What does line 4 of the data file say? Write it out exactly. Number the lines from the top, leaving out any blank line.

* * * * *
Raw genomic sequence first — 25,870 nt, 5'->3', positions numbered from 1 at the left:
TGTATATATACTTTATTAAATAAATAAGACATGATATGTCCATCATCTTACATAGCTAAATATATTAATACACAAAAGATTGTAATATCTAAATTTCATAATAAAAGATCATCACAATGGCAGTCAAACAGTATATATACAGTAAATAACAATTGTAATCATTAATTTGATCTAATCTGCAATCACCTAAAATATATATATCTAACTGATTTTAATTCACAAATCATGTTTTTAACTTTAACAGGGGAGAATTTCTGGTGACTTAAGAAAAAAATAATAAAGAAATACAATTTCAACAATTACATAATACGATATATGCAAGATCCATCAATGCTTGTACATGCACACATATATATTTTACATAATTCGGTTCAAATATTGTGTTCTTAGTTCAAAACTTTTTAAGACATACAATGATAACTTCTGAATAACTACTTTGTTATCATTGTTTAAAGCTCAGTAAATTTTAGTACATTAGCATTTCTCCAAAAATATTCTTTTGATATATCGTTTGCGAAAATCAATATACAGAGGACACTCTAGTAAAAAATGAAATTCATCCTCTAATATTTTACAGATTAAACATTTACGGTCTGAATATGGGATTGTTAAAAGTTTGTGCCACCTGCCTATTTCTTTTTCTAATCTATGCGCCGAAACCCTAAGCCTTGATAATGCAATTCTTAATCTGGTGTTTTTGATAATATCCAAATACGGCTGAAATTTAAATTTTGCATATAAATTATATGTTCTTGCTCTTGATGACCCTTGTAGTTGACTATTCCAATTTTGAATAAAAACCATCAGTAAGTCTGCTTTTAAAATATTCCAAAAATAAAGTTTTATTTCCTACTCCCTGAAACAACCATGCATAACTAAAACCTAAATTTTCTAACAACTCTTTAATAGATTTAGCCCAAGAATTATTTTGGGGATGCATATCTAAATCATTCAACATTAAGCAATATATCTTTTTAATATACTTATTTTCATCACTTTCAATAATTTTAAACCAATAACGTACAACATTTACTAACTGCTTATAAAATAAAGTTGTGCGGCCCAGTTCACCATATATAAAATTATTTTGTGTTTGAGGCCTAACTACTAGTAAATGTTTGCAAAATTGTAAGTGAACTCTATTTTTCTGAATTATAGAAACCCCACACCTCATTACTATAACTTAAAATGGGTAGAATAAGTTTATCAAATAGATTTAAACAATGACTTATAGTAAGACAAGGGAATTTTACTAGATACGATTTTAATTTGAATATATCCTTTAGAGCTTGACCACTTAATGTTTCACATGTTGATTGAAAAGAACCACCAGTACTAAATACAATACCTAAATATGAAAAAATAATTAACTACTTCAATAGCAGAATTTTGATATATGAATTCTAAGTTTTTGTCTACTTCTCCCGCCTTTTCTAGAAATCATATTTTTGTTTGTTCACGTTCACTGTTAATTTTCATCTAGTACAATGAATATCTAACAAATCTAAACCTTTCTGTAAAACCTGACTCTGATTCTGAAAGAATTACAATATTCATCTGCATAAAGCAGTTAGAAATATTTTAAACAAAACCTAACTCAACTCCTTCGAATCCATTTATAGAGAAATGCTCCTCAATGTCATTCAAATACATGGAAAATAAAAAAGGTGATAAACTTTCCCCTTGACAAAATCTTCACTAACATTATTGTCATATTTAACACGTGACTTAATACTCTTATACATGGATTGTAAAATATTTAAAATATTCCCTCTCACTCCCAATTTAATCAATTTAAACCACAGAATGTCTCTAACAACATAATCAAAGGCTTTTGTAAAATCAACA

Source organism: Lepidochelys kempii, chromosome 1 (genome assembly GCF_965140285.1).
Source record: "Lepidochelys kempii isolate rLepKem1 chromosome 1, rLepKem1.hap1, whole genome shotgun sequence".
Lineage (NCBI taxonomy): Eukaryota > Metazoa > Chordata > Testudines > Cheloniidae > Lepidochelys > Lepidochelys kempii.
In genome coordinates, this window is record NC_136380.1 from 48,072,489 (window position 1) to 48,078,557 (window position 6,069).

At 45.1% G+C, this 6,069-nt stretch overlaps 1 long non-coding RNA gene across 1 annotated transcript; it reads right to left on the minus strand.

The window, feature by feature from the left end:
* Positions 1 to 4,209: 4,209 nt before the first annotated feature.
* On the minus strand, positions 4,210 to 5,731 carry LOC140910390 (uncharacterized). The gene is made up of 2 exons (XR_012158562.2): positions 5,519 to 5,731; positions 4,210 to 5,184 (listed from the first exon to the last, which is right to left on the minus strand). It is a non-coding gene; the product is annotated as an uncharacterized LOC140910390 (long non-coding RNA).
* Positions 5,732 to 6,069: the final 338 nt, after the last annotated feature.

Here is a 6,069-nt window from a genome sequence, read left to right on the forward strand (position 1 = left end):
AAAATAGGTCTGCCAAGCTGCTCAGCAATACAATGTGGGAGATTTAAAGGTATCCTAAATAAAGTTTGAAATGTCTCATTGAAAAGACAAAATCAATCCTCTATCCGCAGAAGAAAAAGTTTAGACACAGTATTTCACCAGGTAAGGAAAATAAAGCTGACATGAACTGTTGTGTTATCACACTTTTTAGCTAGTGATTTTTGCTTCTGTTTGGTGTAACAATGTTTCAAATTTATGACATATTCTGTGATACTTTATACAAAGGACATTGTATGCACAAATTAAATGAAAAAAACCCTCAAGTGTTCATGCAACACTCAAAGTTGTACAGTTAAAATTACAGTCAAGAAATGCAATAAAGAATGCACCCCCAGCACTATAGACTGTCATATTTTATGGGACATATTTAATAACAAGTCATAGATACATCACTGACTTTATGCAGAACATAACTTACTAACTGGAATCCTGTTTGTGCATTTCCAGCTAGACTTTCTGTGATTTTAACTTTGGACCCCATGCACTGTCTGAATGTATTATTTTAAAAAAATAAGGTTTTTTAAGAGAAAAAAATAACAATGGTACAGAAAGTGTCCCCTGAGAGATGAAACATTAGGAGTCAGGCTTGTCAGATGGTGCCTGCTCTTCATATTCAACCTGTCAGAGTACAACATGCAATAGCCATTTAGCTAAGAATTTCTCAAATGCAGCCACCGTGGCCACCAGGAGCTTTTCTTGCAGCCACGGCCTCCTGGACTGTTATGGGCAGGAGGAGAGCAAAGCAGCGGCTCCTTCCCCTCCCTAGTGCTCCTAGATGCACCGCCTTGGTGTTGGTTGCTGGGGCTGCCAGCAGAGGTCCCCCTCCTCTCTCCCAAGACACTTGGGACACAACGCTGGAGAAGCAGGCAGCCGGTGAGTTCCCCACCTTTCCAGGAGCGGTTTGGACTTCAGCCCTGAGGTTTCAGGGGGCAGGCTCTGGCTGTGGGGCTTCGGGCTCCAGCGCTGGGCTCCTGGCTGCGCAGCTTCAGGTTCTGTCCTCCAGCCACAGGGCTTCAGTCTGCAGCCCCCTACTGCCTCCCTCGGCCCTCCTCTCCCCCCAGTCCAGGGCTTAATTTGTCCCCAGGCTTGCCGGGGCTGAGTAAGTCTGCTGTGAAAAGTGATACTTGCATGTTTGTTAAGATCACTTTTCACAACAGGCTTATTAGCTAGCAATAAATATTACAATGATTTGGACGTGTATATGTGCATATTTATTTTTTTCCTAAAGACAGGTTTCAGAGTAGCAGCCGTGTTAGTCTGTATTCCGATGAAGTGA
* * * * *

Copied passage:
Source record: "Lepidochelys kempii isolate rLepKem1 chromosome 1, rLepKem1.hap1, whole genome shotgun sequence".